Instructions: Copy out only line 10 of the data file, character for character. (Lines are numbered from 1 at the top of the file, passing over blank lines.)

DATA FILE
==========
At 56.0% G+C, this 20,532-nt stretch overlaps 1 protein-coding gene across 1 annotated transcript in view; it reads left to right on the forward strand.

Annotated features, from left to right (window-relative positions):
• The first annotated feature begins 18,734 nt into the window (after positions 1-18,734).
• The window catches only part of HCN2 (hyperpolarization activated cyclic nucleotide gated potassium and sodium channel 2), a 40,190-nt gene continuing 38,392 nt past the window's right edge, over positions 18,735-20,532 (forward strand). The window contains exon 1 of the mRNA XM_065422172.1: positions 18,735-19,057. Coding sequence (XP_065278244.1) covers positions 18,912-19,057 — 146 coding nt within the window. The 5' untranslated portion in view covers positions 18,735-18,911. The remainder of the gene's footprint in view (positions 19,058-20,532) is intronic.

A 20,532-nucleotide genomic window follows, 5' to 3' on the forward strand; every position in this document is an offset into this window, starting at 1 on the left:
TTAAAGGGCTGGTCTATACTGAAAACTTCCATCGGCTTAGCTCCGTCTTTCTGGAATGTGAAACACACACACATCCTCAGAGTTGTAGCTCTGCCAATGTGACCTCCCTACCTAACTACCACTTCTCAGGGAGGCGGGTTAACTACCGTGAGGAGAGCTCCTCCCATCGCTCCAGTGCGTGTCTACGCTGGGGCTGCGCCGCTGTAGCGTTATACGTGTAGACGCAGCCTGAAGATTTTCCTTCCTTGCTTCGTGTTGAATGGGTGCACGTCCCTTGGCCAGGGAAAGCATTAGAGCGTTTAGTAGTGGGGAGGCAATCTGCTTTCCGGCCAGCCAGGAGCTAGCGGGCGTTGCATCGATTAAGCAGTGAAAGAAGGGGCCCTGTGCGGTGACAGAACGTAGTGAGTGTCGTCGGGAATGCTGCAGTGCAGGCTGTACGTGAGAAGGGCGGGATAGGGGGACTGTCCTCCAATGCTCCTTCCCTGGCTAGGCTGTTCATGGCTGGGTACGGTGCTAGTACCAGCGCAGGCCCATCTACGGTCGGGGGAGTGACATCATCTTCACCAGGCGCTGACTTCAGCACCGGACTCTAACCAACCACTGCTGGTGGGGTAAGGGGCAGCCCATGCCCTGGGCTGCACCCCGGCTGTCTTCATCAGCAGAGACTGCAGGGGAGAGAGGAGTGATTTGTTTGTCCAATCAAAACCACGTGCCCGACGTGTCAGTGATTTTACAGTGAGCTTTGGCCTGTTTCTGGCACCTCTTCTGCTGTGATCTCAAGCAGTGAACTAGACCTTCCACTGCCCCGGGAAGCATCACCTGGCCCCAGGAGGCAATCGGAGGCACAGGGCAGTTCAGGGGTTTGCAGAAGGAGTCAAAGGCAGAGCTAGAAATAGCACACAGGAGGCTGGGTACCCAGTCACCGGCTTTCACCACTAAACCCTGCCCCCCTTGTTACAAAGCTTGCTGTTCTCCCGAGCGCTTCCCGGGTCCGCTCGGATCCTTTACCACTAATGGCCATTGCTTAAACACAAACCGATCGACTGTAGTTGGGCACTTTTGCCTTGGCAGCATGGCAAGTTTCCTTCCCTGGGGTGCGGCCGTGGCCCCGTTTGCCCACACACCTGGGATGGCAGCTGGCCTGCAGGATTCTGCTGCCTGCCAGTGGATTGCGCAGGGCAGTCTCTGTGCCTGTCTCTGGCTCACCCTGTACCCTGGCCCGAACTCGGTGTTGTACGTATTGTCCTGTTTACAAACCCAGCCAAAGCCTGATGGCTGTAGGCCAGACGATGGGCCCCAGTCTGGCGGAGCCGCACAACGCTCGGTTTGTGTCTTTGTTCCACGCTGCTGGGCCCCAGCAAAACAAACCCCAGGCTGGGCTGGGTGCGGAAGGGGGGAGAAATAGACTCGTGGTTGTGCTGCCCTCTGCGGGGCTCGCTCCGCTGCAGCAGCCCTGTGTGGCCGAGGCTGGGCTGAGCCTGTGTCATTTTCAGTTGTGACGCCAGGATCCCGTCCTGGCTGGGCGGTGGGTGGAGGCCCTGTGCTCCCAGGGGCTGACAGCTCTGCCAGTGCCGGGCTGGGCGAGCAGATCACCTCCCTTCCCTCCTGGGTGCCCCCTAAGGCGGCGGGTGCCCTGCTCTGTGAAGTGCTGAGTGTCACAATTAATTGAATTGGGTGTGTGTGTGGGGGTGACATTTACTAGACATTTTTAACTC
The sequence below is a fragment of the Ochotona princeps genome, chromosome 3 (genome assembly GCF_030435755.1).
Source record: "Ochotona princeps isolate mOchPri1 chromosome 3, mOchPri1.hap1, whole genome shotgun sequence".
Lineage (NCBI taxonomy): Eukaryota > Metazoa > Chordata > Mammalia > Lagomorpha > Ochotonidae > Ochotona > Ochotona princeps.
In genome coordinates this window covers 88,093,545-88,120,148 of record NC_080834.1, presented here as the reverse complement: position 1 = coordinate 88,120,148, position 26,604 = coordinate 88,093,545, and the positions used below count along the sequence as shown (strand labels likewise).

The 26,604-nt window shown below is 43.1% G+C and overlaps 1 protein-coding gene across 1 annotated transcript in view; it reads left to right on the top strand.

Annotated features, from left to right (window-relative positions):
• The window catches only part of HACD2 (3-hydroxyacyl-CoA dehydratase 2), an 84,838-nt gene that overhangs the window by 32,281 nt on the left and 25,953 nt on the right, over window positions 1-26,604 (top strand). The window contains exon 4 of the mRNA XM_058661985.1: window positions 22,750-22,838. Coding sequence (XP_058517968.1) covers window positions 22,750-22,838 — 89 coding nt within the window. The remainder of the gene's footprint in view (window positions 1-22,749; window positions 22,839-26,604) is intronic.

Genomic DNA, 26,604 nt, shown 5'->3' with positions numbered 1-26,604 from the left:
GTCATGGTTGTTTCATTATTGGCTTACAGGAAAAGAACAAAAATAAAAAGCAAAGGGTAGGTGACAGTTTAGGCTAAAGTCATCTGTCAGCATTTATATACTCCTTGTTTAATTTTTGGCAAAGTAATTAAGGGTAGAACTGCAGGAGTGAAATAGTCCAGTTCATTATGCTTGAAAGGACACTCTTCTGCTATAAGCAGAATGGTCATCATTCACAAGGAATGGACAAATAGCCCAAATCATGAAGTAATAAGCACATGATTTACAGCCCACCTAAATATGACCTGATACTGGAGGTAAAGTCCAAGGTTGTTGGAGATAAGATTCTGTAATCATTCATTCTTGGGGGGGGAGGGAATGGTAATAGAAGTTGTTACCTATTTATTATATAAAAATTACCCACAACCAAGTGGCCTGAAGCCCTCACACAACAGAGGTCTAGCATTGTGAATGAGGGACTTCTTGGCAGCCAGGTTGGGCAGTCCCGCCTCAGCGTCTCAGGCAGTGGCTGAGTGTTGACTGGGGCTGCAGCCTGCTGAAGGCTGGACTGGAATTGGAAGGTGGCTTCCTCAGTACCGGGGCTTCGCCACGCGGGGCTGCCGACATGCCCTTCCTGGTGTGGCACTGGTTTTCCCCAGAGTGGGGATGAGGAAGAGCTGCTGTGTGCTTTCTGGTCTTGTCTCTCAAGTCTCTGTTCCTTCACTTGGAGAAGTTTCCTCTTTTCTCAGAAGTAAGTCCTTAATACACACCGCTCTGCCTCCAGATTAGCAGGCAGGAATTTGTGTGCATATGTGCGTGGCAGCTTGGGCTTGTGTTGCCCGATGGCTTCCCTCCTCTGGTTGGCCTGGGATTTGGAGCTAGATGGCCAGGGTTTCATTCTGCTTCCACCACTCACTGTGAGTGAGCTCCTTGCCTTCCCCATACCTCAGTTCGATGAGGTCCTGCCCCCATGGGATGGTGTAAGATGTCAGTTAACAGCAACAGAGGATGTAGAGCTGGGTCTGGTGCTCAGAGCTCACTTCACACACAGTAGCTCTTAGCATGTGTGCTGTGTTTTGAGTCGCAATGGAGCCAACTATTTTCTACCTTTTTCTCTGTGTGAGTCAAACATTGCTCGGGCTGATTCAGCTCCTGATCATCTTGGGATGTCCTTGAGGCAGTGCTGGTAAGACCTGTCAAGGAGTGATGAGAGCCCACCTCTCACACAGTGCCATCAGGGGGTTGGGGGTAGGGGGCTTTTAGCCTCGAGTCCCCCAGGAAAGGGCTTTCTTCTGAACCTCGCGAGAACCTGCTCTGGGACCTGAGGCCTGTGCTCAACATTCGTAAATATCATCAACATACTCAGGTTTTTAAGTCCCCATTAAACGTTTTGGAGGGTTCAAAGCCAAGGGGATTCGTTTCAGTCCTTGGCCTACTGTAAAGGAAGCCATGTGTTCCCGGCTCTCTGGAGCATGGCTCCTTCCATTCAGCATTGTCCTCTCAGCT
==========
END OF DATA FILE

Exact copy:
In genome coordinates this window covers 88,093,545-88,120,148 of record NC_080834.1, presented here as the reverse complement: position 1 = coordinate 88,120,148, position 26,604 = coordinate 88,093,545, and the positions used below count along the sequence as shown (strand labels likewise).